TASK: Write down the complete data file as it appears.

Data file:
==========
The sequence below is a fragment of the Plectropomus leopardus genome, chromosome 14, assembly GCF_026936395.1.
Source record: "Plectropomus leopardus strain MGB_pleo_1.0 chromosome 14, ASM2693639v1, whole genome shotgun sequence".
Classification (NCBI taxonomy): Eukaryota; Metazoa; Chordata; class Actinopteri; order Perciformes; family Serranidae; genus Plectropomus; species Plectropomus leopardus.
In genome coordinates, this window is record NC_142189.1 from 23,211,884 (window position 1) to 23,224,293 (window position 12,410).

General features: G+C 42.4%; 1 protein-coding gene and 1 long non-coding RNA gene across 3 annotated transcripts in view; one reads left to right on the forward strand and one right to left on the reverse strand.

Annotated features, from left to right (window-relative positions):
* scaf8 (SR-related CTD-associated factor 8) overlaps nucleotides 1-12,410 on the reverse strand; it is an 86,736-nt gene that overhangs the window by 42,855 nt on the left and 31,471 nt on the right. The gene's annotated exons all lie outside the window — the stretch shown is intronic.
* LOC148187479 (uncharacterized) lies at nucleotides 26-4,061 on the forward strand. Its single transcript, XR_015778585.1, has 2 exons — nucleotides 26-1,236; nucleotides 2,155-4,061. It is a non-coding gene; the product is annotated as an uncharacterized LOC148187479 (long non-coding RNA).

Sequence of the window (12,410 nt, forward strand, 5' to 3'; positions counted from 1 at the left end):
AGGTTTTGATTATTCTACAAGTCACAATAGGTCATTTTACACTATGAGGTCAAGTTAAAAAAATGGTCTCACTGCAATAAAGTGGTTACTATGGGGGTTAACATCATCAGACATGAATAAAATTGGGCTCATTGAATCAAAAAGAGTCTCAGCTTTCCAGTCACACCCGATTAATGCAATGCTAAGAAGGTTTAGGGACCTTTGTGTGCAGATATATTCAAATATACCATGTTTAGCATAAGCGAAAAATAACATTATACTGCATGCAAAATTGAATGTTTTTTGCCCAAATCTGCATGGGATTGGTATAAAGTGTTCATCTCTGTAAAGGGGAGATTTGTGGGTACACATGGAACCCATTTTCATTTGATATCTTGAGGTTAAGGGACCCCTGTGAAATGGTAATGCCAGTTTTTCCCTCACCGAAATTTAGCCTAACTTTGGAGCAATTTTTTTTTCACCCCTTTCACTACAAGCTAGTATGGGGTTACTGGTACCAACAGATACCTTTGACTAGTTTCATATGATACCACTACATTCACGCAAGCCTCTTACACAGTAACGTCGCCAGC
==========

The sequence below is a fragment of the Plectropomus leopardus genome, chromosome 14, assembly GCF_026936395.1.
Source record: "Plectropomus leopardus strain MGB_pleo_1.0 chromosome 14, ASM2693639v1, whole genome shotgun sequence".
Classification (NCBI taxonomy): Eukaryota; Metazoa; Chordata; class Actinopteri; order Perciformes; family Serranidae; genus Plectropomus; species Plectropomus leopardus.
In genome coordinates, this window is record NC_142189.1 from 23,211,884 (window position 1) to 23,224,293 (window position 12,410).

General features: G+C 42.4%; 1 protein-coding gene and 1 long non-coding RNA gene across 3 annotated transcripts in view; one reads left to right on the forward strand and one right to left on the reverse strand.

Annotated features, from left to right (window-relative positions):
* scaf8 (SR-related CTD-associated factor 8) overlaps nucleotides 1-12,410 on the reverse strand; it is an 86,736-nt gene that overhangs the window by 42,855 nt on the left and 31,471 nt on the right. The gene's annotated exons all lie outside the window — the stretch shown is intronic.
* LOC148187479 (uncharacterized) lies at nucleotides 26-4,061 on the forward strand. Its single transcript, XR_015778585.1, has 2 exons — nucleotides 26-1,236; nucleotides 2,155-4,061. It is a non-coding gene; the product is annotated as an uncharacterized LOC148187479 (long non-coding RNA).

Sequence of the window (12,410 nt, forward strand, 5' to 3'; positions counted from 1 at the left end):
AGGTTTTGATTATTCTACAAGTCACAATAGGTCATTTTACACTATGAGGTCAAGTTAAAAAAATGGTCTCACTGCAATAAAGTGGTTACTATGGGGGTTAACATCATCAGACATGAATAAAATTGGGCTCATTGAATCAAAAAGAGTCTCAGCTTTCCAGTCACACCCGATTAATGCAATGCTAAGAAGGTTTAGGGACCTTTGTGTGCAGATATATTCAAATATACCATGTTTAGCATAAGCGAAAAATAACATTATACTGCATGCAAAATTGAATGTTTTTTGCCCAAATCTGCATGGGATTGGTATAAAGTGTTCATCTCTGTAAAGGGGAGATTTGTGGGTACACATGGAACCCATTTTCATTTGATATCTTGAGGTTAAGGGACCCCTGTGAAATGGTAATGCCAGTTTTTCCCTCACCGAAATTTAGCCTAACTTTGGAGCAATTTTTTTTTCACCCCTTTCACTACAAGCTAGTATGGGGTTACTGGTACCAACAGATACCTTTGACTAGTTTCATATGATACCACTACATTCACGCAAGCCTCTTACACAGTAACGTCGCCAGC